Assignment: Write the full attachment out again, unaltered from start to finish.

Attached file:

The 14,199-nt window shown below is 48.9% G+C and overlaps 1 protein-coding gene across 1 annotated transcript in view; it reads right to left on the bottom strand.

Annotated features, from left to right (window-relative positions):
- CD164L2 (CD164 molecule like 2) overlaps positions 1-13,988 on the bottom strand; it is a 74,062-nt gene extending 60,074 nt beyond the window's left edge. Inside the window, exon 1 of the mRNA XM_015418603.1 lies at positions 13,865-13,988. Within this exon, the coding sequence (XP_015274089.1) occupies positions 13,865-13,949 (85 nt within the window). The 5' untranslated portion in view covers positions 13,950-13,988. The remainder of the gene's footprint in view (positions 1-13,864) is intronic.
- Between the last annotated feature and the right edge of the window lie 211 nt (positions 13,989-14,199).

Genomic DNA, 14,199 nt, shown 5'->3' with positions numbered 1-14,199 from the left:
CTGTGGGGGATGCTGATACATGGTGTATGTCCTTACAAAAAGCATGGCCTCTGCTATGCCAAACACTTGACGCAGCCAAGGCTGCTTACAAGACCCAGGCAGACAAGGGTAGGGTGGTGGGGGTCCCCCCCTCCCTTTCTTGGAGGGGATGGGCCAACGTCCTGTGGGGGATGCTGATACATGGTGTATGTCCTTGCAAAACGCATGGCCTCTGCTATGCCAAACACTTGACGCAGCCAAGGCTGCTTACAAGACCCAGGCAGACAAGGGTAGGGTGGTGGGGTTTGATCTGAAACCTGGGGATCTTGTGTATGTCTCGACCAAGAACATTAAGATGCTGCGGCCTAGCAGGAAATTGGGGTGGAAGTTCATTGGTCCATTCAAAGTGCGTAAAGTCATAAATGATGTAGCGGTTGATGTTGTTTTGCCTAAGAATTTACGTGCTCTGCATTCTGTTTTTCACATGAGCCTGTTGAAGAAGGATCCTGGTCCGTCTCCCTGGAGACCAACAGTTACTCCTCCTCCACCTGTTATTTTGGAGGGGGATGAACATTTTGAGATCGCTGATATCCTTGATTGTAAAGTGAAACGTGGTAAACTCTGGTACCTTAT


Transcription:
The 14,199-nt window shown below is 48.9% G+C and overlaps 1 protein-coding gene across 1 annotated transcript in view; it reads right to left on the bottom strand.

Annotated features, from left to right (window-relative positions):
- CD164L2 (CD164 molecule like 2) overlaps positions 1-13,988 on the bottom strand; it is a 74,062-nt gene extending 60,074 nt beyond the window's left edge. Inside the window, exon 1 of the mRNA XM_015418603.1 lies at positions 13,865-13,988. Within this exon, the coding sequence (XP_015274089.1) occupies positions 13,865-13,949 (85 nt within the window). The 5' untranslated portion in view covers positions 13,950-13,988. The remainder of the gene's footprint in view (positions 1-13,864) is intronic.
- Between the last annotated feature and the right edge of the window lie 211 nt (positions 13,989-14,199).

Genomic DNA, 14,199 nt, shown 5'->3' with positions numbered 1-14,199 from the left:
CTGTGGGGGATGCTGATACATGGTGTATGTCCTTACAAAAAGCATGGCCTCTGCTATGCCAAACACTTGACGCAGCCAAGGCTGCTTACAAGACCCAGGCAGACAAGGGTAGGGTGGTGGGGGTCCCCCCCTCCCTTTCTTGGAGGGGATGGGCCAACGTCCTGTGGGGGATGCTGATACATGGTGTATGTCCTTGCAAAACGCATGGCCTCTGCTATGCCAAACACTTGACGCAGCCAAGGCTGCTTACAAGACCCAGGCAGACAAGGGTAGGGTGGTGGGGTTTGATCTGAAACCTGGGGATCTTGTGTATGTCTCGACCAAGAACATTAAGATGCTGCGGCCTAGCAGGAAATTGGGGTGGAAGTTCATTGGTCCATTCAAAGTGCGTAAAGTCATAAATGATGTAGCGGTTGATGTTGTTTTGCCTAAGAATTTACGTGCTCTGCATTCTGTTTTTCACATGAGCCTGTTGAAGAAGGATCCTGGTCCGTCTCCCTGGAGACCAACAGTTACTCCTCCTCCACCTGTTATTTTGGAGGGGGATGAACATTTTGAGATCGCTGATATCCTTGATTGTAAAGTGAAACGTGGTAAACTCTGGTACCTTAT